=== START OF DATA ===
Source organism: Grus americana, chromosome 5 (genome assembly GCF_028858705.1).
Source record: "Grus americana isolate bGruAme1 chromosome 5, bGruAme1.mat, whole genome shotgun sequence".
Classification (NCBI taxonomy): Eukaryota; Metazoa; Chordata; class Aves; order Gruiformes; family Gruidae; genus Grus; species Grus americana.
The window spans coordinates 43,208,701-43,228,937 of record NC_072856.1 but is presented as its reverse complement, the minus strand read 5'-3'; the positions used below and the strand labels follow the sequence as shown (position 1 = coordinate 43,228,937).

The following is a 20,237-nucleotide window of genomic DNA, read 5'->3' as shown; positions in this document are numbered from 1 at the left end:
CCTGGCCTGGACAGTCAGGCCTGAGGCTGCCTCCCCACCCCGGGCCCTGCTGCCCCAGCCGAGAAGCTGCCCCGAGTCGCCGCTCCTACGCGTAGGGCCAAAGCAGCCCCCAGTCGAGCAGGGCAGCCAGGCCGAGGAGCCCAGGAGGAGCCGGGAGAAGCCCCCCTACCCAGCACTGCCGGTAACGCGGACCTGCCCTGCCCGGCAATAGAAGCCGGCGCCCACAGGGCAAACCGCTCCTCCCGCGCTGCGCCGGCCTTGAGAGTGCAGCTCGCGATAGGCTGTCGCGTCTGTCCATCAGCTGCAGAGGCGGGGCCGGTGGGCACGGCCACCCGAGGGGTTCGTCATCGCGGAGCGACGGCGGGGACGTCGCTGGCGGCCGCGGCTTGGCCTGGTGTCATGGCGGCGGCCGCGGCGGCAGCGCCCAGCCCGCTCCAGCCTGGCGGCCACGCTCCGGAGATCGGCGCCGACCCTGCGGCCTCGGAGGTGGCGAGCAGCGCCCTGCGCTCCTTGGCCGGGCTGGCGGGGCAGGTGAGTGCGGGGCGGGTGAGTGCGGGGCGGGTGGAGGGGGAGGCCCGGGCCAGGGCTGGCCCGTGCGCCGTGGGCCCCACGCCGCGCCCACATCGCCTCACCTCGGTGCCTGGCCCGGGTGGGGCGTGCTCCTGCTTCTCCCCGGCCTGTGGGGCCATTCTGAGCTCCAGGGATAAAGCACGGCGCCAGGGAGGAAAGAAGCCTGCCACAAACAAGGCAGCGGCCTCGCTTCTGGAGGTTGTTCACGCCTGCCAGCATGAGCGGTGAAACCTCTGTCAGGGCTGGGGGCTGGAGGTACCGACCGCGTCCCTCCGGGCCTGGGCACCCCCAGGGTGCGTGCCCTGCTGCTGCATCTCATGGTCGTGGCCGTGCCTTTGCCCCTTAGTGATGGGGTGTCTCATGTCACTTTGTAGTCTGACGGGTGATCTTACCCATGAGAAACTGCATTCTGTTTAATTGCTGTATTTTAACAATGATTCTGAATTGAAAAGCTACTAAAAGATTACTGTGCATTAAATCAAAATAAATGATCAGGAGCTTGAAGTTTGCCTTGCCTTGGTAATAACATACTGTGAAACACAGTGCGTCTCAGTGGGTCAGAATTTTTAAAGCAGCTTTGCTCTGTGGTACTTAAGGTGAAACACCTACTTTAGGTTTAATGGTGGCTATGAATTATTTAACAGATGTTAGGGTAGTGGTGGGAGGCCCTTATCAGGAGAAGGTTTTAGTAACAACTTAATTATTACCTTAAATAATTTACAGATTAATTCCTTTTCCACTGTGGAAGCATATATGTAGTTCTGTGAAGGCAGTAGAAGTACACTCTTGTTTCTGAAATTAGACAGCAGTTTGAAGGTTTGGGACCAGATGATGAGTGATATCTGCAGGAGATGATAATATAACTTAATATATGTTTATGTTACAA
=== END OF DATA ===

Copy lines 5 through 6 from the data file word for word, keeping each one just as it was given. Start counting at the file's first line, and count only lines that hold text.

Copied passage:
The following is a 20,237-nucleotide window of genomic DNA, read 5'->3' as shown; positions in this document are numbered from 1 at the left end:
CCTGGCCTGGACAGTCAGGCCTGAGGCTGCCTCCCCACCCCGGGCCCTGCTGCCCCAGCCGAGAAGCTGCCCCGAGTCGCCGCTCCTACGCGTAGGGCCAAAGCAGCCCCCAGTCGAGCAGGGCAGCCAGGCCGAGGAGCCCAGGAGGAGCCGGGAGAAGCCCCCCTACCCAGCACTGCCGGTAACGCGGACCTGCCCTGCCCGGCAATAGAAGCCGGCGCCCACAGGGCAAACCGCTCCTCCCGCGCTGCGCCGGCCTTGAGAGTGCAGCTCGCGATAGGCTGTCGCGTCTGTCCATCAGCTGCAGAGGCGGGGCCGGTGGGCACGGCCACCCGAGGGGTTCGTCATCGCGGAGCGACGGCGGGGACGTCGCTGGCGGCCGCGGCTTGGCCTGGTGTCATGGCGGCGGCCGCGGCGGCAGCGCCCAGCCCGCTCCAGCCTGGCGGCCACGCTCCGGAGATCGGCGCCGACCCTGCGGCCTCGGAGGTGGCGAGCAGCGCCCTGCGCTCCTTGGCCGGGCTGGCGGGGCAGGTGAGTGCGGGGCGGGTGAGTGCGGGGCGGGTGGAGGGGGAGGCCCGGGCCAGGGCTGGCCCGTGCGCCGTGGGCCCCACGCCGCGCCCACATCGCCTCACCTCGGTGCCTGGCCCGGGTGGGGCGTGCTCCTGCTTCTCCCCGGCCTGTGGGGCCATTCTGAGCTCCAGGGATAAAGCACGGCGCCAGGGAGGAAAGAAGCCTGCCACAAACAAGGCAGCGGCCTCGCTTCTGGAGGTTGTTCACGCCTGCCAGCATGAGCGGTGAAACCTCTGTCAGGGCTGGGGGCTGGAGGTACCGACCGCGTCCCTCCGGGCCTGGGCACCCCCAGGGTGCGTGCCCTGCTGCTGCATCTCATGGTCGTGGCCGTGCCTTTGCCCCTTAGTGATGGGGTGTCTCATGTCACTTTGTAGTCTGACGGGTGATCTTACCCATGAGAAACTGCATTCTGTTTAATTGCTGTATTTTAACAATGATTCTGAATTGAAAAGCTACTAAAAGATTACTGTGCATTAAATCAAAATAAATGATCAGGAGCTTGAAGTTTGCCTTGCCTTGGTAATAACATACTGTGAAACACAGTGCGTCTCAGTGGGTCAGAATTTTTAAAGCAGCTTTGCTCTGTGGTACTTAAGGTGAAACACCTACTTTAGGTTTAATGGTGGCTATGAATTATTTAACAGATGTTAGGGTAGTGGTGGGAGGCCCTTATCAGGAGAAGGTTTTAGTAACAACTTAATTATTACCTTAAATAATTTACAGATTAATTCCTTTTCCACTGTGGAAGCATATATGTAGTTCTGTGAAGGCAGTAGAAGTACACTCTTGTTTCTGAAATTAGACAGCAGTTTGAAGGTTTGGGACCAGATGATGAGTGATATCTGCAGGAGATGATAATATAACTTAATATATGTTTATGTTACAA